For example, one of my favorite Daemons is Zephyr, a giant (good boy) wolf who lets Kagachi ride on his back. He specializes in close-range biting attacks as well as area-of-effect buffs and debuffs. I also like Zaav, a spear-wielder who keeps enemies at arm's length and excels in jumping attacks that let Kagachi rain down death from above. There are additional Daemons who supply Kagachi with long-range bow attacks, quick sword attacks, heavy axe attacks, and even chain attacks. Fighting with a Daemon gradually nets you Stones that let you unlock new skills from their unique skill trees. You can also use these Stones to unlock bits of lore that gradually reveal what the Daemons were like when they were still living beings.
Being a fan of Xenoblade Chronicles 2's Blades, there's a lot I like about Oninaki's Daemons. I admit I quickly became overwhelmed by the number to choose from, but I soon discovered it's fine to stick with a few favorites. Oninaki's biggest problem, the mind-numbing physical resilience of the enemies you battle, isn't alleviated no matter who fights by your side.
Regardless of which Daemons you equip, no matter how much you level up, no matter how often you upgrade your Daemons' weapons, fights in Oninaki remain a slog. Even the lowliest foes soak up a crazy amount of damage. Every knot of monsters you come up against halts the game's flow like a crash dummy slamming into a brick wall. Switching the game to "Casual" difficulty makes battles move a little more quickly, but you can still feel your life ebb away as you clear out one nest after another. It also helps to use Kagachi's ability to move beyond the Veil (a world of the dead where restless spirits reside), since his Daemons' attacks are stronger in their natural habitats. But whatever adjustments you make, you still button-mash ad nauseum.
The grind of Oninaki's combat is compounded by its uninteresting visuals. Tokyo RPG Factory is still a studio that works on a budget, and it shows in Oninaki's frequently recycled character models, bland enemy designs, and same-y terrain. One mountain path looks like the next, even when Kagachi slips behind the Veil and basks in the Beyond's weird colors and diffuse lighting. It's a shame to see an RPG with such a unique concept tell its story with such lifeless visuals.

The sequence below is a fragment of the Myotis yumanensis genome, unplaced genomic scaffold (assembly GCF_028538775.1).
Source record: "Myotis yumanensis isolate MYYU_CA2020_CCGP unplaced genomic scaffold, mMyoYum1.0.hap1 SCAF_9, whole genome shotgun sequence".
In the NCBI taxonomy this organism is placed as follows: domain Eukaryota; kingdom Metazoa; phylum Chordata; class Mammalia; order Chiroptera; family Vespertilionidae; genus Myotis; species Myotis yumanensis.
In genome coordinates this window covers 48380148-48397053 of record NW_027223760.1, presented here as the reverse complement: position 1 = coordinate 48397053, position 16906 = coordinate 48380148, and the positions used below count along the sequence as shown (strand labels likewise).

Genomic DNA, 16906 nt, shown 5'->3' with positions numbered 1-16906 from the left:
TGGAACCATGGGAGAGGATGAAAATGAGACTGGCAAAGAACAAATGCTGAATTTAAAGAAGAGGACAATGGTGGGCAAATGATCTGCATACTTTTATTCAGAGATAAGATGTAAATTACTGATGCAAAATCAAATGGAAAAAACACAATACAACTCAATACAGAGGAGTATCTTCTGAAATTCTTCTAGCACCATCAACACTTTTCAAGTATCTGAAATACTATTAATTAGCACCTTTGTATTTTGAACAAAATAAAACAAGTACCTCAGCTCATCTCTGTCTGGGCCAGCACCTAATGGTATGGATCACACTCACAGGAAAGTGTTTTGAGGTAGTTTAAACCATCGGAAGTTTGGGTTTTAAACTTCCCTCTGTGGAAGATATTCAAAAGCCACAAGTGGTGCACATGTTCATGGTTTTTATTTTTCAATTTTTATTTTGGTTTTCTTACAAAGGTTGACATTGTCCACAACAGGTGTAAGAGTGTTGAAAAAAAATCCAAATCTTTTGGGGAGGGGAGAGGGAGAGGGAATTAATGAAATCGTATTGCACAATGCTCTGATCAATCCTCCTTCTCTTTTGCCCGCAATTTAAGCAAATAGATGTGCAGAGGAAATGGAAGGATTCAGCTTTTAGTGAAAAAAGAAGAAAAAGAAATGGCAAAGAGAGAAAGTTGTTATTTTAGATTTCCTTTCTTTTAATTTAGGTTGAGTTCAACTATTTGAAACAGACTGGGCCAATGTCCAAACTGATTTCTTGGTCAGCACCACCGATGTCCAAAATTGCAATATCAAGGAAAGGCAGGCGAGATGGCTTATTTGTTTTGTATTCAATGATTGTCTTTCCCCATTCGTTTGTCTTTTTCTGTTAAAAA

Oninaki's plain graphics could be overlooked if its gameplay moved as swiftly and easily as a Diablo title, but that's not exactly the case. Tokyo RPG Factory penned a good story and built a good world, but even an RPG can't live by narrative alone.
Despite my criticism, Oninaki isn't irredeemable. A personal playlist or a podcast (might I make a recommendation?) might help you through the slog. Besides, I'm happy to see Tokyo RPG Factory take a step in the right direction. At the risk of sounding like a condescending teacher: Keep going, guys. You might nail it next time.
Oninaki is a likable RPG. Its story and setting are interesting, and the Daemons you collect to help you fight are cool. Unfortunately, bashing through uninteresting swarms of high-HP enemies puts a damper on the fun. Oninaki is still better than Tokyo RPG Factory's previous games; the studio seems to be moving in the right direction. If it can get past its extended growing pains, it'll be a contender someday.